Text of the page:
For designing effective leadership development programs in Singapore and India, reach out to us at firstname.lastname@example.org.
The economic ecosystem is getting more and more competitive – gone are the days when one advertisement or a sales call could convince people to open their wallets. Digital marketplaces and the Internet have made things super tough for traditional sales teams; giving rise to a new type of customer who is extremely knowledgeable and well-researched – they already know what they want and turn to friends and people they know and trust (like influencers) to pick their products or services.
While the B2C market must emphasise customer engagement as a sales methodology, the B2B sales processes still work largely on the traditional sales model of prospecting, convincing, and closing a deal. In this scenario, a strong sales team can greatly influence people’s decision-making. Hence, enhancing your team’s sales skills can have a direct result in your business’s profitability.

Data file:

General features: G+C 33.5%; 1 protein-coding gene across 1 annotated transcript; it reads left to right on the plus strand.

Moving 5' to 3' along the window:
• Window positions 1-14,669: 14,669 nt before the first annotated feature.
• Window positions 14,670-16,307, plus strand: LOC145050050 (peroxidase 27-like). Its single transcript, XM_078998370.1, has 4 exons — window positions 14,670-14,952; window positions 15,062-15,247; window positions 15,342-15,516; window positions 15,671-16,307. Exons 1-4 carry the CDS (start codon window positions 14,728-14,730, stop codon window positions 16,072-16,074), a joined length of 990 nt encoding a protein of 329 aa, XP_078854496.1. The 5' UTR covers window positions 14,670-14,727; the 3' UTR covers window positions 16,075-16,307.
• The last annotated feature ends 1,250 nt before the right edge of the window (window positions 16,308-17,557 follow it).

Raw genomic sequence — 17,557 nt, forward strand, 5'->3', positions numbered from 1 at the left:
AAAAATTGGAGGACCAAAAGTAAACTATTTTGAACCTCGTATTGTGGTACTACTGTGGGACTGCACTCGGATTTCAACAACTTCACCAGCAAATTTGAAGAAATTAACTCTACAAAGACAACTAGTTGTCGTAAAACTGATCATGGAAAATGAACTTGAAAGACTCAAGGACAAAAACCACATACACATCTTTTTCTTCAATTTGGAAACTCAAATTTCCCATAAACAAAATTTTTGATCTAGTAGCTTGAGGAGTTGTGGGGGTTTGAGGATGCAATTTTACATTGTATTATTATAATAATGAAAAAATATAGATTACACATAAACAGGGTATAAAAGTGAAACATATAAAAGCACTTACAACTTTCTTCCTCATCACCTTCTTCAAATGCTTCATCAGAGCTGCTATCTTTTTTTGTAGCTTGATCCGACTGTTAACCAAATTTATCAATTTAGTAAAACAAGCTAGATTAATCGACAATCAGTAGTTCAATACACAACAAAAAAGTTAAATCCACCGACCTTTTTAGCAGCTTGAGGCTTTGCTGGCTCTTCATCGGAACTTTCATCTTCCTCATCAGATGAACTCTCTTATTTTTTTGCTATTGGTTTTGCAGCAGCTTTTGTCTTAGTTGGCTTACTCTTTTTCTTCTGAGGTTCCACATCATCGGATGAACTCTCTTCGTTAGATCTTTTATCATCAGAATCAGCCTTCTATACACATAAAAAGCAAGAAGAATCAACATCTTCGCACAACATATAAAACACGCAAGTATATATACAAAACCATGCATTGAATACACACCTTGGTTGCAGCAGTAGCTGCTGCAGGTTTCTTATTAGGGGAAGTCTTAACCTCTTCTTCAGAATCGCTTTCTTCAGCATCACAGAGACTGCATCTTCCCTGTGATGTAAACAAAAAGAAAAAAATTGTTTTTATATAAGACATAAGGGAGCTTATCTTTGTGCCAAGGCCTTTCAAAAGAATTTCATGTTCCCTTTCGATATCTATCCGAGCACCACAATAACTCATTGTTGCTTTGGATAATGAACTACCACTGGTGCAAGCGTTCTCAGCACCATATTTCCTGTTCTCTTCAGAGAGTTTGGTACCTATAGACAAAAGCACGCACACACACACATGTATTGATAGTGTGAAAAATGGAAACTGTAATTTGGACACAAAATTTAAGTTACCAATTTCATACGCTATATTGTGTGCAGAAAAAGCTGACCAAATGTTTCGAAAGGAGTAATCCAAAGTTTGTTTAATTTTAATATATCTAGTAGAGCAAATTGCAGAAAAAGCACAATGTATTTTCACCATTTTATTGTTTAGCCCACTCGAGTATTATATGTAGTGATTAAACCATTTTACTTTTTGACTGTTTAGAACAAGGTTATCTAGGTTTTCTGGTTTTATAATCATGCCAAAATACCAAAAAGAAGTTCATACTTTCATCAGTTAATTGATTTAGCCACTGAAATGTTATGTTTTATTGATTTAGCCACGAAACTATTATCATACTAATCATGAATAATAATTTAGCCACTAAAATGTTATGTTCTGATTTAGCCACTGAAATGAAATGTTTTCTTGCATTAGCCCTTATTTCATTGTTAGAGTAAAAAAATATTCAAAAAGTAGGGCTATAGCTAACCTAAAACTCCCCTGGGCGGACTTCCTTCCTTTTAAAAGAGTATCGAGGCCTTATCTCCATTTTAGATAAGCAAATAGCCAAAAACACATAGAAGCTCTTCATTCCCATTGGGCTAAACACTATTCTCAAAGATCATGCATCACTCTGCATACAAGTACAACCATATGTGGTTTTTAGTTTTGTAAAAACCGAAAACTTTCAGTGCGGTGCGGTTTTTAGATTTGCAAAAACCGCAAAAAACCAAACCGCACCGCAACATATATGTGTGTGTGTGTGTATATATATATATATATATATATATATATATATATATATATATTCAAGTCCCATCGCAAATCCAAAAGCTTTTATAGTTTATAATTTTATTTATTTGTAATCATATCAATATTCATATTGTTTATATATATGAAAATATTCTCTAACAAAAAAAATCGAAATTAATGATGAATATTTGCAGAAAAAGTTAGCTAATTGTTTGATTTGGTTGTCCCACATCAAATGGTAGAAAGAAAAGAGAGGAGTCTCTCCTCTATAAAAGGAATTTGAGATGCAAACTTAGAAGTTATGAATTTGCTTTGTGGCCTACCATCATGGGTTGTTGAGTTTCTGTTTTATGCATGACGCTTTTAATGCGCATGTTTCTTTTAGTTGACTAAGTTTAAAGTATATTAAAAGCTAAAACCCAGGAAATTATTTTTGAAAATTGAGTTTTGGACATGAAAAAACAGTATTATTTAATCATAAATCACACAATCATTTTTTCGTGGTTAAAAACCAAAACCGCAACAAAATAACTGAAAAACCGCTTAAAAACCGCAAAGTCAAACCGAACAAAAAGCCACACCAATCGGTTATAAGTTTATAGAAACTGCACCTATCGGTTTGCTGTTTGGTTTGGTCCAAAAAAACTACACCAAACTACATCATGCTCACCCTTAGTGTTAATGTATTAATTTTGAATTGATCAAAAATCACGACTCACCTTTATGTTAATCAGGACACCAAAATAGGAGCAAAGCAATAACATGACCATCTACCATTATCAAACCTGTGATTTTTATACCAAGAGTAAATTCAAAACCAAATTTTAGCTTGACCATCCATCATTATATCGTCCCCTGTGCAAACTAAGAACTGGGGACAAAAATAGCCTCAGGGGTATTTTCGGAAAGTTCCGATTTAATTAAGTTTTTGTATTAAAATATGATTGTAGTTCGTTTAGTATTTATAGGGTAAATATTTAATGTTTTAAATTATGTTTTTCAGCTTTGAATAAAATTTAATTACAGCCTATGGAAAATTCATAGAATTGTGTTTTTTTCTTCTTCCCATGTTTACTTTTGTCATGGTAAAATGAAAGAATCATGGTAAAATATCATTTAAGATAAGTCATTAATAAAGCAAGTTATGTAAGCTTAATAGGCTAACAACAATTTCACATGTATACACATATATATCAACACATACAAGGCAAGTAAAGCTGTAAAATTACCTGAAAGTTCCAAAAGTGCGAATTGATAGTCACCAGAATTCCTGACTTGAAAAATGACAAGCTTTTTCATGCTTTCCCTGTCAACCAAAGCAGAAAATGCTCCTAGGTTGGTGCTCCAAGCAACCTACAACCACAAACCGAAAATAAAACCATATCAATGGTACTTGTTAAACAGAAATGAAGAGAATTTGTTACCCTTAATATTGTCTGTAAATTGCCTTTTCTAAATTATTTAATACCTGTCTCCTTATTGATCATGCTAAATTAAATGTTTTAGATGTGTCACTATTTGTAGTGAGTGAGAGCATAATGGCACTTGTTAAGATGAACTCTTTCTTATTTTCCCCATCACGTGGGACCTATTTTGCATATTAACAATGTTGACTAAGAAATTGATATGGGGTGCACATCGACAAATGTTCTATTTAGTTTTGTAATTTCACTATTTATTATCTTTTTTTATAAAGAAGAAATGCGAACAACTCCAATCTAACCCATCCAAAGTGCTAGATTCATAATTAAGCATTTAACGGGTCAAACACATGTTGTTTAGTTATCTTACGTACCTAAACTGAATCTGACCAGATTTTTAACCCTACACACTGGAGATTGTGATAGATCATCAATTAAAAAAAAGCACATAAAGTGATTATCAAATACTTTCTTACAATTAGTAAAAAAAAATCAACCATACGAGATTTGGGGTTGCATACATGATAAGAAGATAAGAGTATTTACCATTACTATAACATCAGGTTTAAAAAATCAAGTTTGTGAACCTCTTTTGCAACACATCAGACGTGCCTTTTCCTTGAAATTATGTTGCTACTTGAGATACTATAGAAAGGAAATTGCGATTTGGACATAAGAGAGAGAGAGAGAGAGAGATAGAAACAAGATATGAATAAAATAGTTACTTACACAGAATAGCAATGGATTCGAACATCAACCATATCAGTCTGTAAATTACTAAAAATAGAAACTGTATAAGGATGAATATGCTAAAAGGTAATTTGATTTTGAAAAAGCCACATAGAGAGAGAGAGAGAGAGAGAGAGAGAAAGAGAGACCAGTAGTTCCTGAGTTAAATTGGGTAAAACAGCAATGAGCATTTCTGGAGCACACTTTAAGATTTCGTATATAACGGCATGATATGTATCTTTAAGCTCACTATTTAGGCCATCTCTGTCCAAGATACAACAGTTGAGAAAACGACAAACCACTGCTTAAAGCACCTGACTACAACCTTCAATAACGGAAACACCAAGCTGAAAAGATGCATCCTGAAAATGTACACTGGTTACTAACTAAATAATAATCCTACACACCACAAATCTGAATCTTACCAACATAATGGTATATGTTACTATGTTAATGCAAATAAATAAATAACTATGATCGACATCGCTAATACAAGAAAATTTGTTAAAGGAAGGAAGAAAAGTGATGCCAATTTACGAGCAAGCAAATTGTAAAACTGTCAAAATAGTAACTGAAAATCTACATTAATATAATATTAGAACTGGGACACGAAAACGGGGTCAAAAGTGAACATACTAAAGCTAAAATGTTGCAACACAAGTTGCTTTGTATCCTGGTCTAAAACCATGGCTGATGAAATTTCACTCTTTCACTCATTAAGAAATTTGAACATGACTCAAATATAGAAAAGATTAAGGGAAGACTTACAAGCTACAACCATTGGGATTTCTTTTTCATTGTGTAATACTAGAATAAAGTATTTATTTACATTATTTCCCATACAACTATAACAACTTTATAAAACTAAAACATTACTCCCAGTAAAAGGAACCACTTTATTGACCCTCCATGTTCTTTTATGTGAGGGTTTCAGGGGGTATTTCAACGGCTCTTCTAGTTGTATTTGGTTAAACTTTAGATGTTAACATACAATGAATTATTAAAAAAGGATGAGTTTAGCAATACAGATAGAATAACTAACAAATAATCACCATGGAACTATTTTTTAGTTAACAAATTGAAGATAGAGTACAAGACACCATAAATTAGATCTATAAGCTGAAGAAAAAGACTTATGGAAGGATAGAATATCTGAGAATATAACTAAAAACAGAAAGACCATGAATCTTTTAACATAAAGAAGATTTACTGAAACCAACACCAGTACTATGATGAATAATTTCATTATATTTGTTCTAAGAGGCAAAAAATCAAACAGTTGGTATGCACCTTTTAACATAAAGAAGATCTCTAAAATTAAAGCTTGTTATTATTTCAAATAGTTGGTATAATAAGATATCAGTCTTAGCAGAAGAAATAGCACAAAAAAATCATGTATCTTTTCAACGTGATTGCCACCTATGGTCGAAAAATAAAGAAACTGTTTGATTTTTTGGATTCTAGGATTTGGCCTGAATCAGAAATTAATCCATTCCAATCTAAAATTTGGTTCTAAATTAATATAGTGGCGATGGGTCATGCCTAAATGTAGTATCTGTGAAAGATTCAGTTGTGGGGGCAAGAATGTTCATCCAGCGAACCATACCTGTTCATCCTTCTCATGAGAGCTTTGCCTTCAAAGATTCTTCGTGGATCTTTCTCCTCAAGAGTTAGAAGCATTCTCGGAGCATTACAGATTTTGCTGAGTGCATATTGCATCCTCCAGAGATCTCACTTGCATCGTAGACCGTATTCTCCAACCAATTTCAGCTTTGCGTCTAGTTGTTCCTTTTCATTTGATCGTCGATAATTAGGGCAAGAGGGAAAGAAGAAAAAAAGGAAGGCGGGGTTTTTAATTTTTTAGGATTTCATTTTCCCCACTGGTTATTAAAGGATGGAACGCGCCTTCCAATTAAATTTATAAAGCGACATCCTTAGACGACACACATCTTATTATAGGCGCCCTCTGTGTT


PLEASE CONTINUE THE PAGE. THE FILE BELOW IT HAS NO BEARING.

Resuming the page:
Naturally, when you hire someone for a sales job, you consider their past experience and personality during the interview. But this doesn’t mean they will be able to sell to YOUR TARGET COMPANY or will get a deep understanding of YOUR INDUSTRY overnight. Their past experience might not translate to your job profile on day one.
To make sure your sales team has the product/service or brand knowledge to represent your company convincingly to prospective clients, it is best to equip them with in-house training. This could be product knowledge, pricing, or a presentation as well as information on current clients, sales scenarios, and questions that generally come up during the sales process.